Polite conversation does not include religion, politics, or money. Why nobody talks about money?

I’m sure that many of us grew up hearing some version of this lesson, especially us ladies. 

Welcome to 2017! Discussing religion, politics, or money is no longer considered a social taboo the way it was 20 years ago, especially with close friends. We are rewriting the rules around social norms, including how we spend, save, and talk about money.  At Nav.it we believe this is imperative for the next generation of thinkers and doers to understand the system we live in and solve the problems we will face in the future. 

Nobody Talks About Money – The Next Wave

As we all know, technology and globalization have greatly altered our world, in really only one generation. Happily, this means younger generations are also creating different etiquette that reflects our uniquely contemporary circumstances. While I learned great financial habits from my parents, they navigated a much different financial climate when they were my age than my friends and I are currently experiencing. We are staying single longer, earning 20% less at the same age than our parents, and 7 out of 10 of us who graduated from college have student loan debt.

Therefore, having open, direct conversations about finances with friends and office peers to understand how they are nav.ing similar financial experiences, like paying rent, saving for retirement, and building their careers, is a helpful way to gain some financial wisdom.

So here are the new Nav.it rules regarding financial talk with friends:

It’s ok to ask questions.

Approaching conversations with friends from a place of curiosity and a desire to learn, sets a foundation for open and honest communication about finances.  For example, you can pose the question; “Do you have a 401k plan through your employer? I’m trying to figure out how to make my employee retirement savings plan work for me, and I’m curious how other people are investing in their plans.”

Asking the question this way doesn’t put the person on the spot. They can answer your question without divulging specific salary or investment numbers if they aren’t comfortable talking about those specifics. Decisions about employee benefits are sometimes the first major financial decisions you make, and it’s a topic many people have questions about, so starting that conversation may be mutually beneficial for you both.

Be honest.

We all come from different financial circumstances. Being transparent with close friends builds upon mutual trust and can help you avoid awkward money conversations. When you have conversations about finances, be sure to ask open-ended questions that are seeking financial information and “how to” answers not questions that are asking for specific dollar amounts. Equally, don’t ask if you’re not willing to share your own financial strategies so there is a shared dialogue!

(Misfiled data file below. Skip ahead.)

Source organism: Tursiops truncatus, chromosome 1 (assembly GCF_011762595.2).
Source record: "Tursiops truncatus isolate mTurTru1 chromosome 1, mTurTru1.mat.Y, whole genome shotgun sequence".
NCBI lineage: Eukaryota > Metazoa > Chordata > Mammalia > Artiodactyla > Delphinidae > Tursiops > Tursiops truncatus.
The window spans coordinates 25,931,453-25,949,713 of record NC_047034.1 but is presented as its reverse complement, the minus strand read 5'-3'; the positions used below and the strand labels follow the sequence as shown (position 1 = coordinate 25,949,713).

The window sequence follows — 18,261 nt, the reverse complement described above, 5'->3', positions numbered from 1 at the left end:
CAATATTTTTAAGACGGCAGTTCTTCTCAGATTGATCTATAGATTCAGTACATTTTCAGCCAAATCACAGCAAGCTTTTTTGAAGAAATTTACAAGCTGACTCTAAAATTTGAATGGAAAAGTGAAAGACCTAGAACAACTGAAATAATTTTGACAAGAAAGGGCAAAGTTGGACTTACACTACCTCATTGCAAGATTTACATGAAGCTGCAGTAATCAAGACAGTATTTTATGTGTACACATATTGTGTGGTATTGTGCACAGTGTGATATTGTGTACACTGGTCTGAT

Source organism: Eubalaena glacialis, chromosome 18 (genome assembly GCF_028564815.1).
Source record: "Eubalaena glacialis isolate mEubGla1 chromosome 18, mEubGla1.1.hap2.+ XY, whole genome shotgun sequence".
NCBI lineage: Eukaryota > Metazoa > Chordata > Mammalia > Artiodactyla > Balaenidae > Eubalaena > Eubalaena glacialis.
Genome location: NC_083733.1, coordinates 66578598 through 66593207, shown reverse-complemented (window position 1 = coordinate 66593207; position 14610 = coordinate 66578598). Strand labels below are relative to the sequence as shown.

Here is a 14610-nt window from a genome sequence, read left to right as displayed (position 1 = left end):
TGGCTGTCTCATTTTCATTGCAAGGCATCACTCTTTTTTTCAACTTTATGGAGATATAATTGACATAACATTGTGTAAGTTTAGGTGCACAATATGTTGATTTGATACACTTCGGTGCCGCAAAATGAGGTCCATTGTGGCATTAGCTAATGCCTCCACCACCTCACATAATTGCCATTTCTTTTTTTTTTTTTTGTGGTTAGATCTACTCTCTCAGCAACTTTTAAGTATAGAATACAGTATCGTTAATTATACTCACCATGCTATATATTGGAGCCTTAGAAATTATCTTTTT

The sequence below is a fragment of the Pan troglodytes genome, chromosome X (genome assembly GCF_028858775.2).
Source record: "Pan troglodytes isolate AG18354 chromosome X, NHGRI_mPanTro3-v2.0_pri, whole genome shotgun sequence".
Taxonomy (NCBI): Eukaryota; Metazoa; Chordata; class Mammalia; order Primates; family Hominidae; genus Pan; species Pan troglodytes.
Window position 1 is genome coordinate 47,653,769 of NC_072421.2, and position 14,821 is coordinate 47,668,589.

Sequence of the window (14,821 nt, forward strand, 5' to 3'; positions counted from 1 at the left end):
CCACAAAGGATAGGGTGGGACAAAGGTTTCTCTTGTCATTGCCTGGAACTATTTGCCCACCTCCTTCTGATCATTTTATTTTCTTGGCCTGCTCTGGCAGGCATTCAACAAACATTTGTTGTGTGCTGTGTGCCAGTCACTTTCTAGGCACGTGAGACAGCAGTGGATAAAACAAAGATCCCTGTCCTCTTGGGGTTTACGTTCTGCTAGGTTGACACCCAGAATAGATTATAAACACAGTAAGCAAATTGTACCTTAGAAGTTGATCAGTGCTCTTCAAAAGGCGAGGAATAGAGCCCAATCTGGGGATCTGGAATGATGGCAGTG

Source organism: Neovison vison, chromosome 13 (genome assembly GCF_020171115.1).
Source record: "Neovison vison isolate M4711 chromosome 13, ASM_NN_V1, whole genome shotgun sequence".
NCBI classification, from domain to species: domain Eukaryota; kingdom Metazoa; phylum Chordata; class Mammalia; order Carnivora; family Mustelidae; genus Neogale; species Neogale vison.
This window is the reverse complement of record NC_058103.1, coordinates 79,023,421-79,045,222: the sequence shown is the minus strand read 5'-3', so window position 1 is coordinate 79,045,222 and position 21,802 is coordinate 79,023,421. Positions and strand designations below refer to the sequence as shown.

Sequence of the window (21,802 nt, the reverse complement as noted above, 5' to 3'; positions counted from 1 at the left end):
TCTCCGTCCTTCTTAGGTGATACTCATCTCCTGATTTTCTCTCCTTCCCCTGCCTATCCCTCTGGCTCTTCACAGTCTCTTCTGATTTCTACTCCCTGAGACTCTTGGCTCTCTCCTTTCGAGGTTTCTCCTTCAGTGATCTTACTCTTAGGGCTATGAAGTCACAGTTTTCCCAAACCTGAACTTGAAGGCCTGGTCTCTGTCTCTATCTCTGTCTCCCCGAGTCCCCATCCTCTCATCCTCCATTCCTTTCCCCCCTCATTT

Don’t compare yourself to your friends.

Financial security and success is personal and means something different to everyone. Again, see above. It’s important to support your friends and peers during these conversations. No one likes a one upper!  

At Nav.it we believe money is money and just a tool. There is no judgement or competition in it, we’re all trying to get to the same end goal: a happy, comfortable life (and ideally fulfilling, but that’s another conversation!). So open-ended questions that avoid judgement (good or bad) or competition (with) your friend’s financial path but provide you some extra education are ideal. 

Be a resource.

Sharing an article (or a Nav.it blog post 🙂 is a great way to have a conversation about finances with friends. If you show people how to demystify these conversations they will learn from you and hopefully pay the experience forward. 

We have talked a lot about how financial conversations are sometimes easier for men with their peers. If we want this world to advance to a better place, women need to start having real, honest conversations about money, with each other and with their male counterparts. Equality and a shared understanding of money benefits both men and women, and gathering information (becoming informed) is essential for everyone to advance.  

Celebrate successes together.  

Congratulate your friends when they get a promotion or when they buy that new couch they’ve been saving up to buy. I like to live by the motto; “Don’t forget what you don’t know”. It can often look like your friend who is living in that swanky apartment is livin’ the life – but you don’t know the sacrifices they have made or the hard work that they have done along the way to get there. When one person wins, we all win.  There is enough space for us all to succeed. Oh, and being supportive of other people’s success is also just good Karma.

Summary

To sum it up – it really is okay in this crazy world of 2017 to talk to friends and peers about finances. I don’t know nobody talks about money. It can be fun to talk to older generations about their financial successes and failures as well. You may be surprised at how much information an older person is willing to share. Learning from previous generation’s experiences can be valuable in informing our own. It’s how we learn and grow and improve – by sharing ideas and information. Our generation is the information generation, so let’s continue to share and all get smarter together!